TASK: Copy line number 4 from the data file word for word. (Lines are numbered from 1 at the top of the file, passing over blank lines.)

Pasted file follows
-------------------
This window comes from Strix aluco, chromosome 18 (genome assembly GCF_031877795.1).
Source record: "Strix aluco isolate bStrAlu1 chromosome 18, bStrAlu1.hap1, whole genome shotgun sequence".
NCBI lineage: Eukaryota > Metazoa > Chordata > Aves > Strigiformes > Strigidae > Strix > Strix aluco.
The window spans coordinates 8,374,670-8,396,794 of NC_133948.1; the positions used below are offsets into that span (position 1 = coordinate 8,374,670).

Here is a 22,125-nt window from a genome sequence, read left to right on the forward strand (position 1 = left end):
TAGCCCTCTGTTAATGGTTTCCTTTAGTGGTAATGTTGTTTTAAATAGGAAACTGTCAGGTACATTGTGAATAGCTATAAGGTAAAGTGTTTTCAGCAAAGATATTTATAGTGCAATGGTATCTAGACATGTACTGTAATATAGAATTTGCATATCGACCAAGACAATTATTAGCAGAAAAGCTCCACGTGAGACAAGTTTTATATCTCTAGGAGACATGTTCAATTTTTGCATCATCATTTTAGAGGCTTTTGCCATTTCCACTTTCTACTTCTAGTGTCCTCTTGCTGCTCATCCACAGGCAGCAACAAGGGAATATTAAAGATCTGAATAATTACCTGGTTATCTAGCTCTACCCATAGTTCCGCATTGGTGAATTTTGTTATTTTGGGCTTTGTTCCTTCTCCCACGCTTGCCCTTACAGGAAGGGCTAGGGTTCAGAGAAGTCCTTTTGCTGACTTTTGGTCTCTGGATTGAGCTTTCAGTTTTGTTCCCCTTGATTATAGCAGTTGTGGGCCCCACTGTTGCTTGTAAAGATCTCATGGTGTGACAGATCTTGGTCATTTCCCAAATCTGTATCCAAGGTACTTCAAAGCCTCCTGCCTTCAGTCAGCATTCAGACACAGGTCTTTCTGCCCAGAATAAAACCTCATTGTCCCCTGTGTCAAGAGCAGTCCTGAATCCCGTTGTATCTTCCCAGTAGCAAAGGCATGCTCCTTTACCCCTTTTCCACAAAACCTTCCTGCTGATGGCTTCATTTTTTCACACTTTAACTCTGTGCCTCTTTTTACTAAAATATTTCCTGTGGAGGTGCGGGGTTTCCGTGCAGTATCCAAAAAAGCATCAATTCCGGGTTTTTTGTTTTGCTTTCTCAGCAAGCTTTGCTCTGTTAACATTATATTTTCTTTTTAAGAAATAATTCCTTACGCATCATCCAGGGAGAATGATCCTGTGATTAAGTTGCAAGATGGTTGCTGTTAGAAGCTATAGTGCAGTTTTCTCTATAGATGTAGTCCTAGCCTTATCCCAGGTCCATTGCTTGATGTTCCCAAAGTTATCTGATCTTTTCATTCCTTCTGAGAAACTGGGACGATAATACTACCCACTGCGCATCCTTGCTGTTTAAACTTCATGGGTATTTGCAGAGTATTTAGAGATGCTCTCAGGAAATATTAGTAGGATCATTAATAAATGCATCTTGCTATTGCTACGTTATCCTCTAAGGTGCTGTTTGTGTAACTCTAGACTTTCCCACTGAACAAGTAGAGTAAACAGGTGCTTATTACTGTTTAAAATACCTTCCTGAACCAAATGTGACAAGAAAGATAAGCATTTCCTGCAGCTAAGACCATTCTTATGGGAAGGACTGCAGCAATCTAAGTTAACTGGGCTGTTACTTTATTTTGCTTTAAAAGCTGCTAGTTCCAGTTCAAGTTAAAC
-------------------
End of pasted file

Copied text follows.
The window spans coordinates 8,374,670-8,396,794 of NC_133948.1; the positions used below are offsets into that span (position 1 = coordinate 8,374,670).